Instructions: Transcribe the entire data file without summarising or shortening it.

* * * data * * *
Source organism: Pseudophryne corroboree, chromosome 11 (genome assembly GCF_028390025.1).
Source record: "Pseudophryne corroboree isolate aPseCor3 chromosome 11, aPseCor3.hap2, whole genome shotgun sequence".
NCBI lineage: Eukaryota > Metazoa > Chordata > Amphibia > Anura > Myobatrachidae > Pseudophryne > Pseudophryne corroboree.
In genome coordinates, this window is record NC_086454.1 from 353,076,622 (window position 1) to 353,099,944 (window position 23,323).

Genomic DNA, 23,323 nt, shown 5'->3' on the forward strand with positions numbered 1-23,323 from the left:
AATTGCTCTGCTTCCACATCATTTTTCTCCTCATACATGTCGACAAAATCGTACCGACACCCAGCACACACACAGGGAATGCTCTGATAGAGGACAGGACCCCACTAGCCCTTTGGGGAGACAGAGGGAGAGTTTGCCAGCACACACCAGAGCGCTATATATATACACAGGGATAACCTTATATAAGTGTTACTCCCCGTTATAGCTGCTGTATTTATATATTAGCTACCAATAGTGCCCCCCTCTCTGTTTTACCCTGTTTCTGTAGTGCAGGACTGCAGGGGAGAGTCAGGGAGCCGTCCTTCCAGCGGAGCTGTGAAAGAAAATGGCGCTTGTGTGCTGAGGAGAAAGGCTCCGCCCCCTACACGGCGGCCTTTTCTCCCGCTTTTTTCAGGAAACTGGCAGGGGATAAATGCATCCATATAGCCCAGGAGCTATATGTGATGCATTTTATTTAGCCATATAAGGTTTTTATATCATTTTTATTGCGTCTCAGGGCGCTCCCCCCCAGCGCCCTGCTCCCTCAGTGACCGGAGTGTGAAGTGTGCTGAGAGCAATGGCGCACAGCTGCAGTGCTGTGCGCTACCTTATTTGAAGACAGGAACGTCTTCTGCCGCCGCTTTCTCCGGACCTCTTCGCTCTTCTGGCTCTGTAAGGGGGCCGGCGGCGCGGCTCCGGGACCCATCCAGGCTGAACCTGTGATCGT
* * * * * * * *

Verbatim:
Source organism: Pseudophryne corroboree, chromosome 11 (genome assembly GCF_028390025.1).
Source record: "Pseudophryne corroboree isolate aPseCor3 chromosome 11, aPseCor3.hap2, whole genome shotgun sequence".
NCBI lineage: Eukaryota > Metazoa > Chordata > Amphibia > Anura > Myobatrachidae > Pseudophryne > Pseudophryne corroboree.
In genome coordinates, this window is record NC_086454.1 from 353,076,622 (window position 1) to 353,099,944 (window position 23,323).

Genomic DNA, 23,323 nt, shown 5'->3' on the forward strand with positions numbered 1-23,323 from the left:
AATTGCTCTGCTTCCACATCATTTTTCTCCTCATACATGTCGACAAAATCGTACCGACACCCAGCACACACACAGGGAATGCTCTGATAGAGGACAGGACCCCACTAGCCCTTTGGGGAGACAGAGGGAGAGTTTGCCAGCACACACCAGAGCGCTATATATATACACAGGGATAACCTTATATAAGTGTTACTCCCCGTTATAGCTGCTGTATTTATATATTAGCTACCAATAGTGCCCCCCTCTCTGTTTTACCCTGTTTCTGTAGTGCAGGACTGCAGGGGAGAGTCAGGGAGCCGTCCTTCCAGCGGAGCTGTGAAAGAAAATGGCGCTTGTGTGCTGAGGAGAAAGGCTCCGCCCCCTACACGGCGGCCTTTTCTCCCGCTTTTTTCAGGAAACTGGCAGGGGATAAATGCATCCATATAGCCCAGGAGCTATATGTGATGCATTTTATTTAGCCATATAAGGTTTTTATATCATTTTTATTGCGTCTCAGGGCGCTCCCCCCCAGCGCCCTGCTCCCTCAGTGACCGGAGTGTGAAGTGTGCTGAGAGCAATGGCGCACAGCTGCAGTGCTGTGCGCTACCTTATTTGAAGACAGGAACGTCTTCTGCCGCCGCTTTCTCCGGACCTCTTCGCTCTTCTGGCTCTGTAAGGGGGCCGGCGGCGCGGCTCCGGGACCCATCCAGGCTGAACCTGTGATCGT